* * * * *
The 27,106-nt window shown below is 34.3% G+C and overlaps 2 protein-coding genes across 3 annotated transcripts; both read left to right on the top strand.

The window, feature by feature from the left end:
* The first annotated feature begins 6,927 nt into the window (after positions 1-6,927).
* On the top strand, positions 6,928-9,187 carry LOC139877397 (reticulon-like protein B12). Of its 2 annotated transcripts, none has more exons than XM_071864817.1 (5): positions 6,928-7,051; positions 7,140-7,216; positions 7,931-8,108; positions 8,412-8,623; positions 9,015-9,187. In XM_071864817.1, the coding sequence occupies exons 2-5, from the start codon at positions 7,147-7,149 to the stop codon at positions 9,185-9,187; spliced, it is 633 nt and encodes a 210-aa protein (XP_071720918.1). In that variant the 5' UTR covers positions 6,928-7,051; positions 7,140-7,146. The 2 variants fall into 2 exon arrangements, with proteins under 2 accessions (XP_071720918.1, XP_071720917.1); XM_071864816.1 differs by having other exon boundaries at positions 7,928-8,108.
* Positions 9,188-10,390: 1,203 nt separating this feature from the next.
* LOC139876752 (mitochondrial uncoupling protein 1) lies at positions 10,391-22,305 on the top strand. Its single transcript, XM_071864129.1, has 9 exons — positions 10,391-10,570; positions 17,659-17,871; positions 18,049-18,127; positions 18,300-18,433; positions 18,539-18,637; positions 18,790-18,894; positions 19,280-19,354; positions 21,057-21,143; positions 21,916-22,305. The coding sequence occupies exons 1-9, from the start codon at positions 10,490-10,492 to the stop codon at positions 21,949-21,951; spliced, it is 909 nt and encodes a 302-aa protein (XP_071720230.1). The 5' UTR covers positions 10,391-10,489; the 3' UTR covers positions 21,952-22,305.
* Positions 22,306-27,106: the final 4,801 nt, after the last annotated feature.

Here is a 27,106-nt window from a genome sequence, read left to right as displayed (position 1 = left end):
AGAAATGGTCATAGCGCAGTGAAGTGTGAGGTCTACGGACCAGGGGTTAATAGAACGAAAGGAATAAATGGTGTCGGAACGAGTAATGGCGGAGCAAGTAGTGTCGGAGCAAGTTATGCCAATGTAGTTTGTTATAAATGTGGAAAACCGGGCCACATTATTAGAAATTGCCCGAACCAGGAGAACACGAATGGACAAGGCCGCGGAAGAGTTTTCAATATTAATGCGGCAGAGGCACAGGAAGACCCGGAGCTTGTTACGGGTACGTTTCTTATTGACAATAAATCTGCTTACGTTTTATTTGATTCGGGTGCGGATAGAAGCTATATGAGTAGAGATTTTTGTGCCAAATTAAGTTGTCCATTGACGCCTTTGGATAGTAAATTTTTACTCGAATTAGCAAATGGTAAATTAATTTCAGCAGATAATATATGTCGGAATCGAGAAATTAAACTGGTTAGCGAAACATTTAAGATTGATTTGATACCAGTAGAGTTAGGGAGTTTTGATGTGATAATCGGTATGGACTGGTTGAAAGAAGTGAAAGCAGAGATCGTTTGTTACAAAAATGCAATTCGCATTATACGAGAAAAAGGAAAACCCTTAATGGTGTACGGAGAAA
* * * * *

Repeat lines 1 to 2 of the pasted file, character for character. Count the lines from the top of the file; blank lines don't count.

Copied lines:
The 27,106-nt window shown below is 34.3% G+C and overlaps 2 protein-coding genes across 3 annotated transcripts; both read left to right on the top strand.

The window, feature by feature from the left end: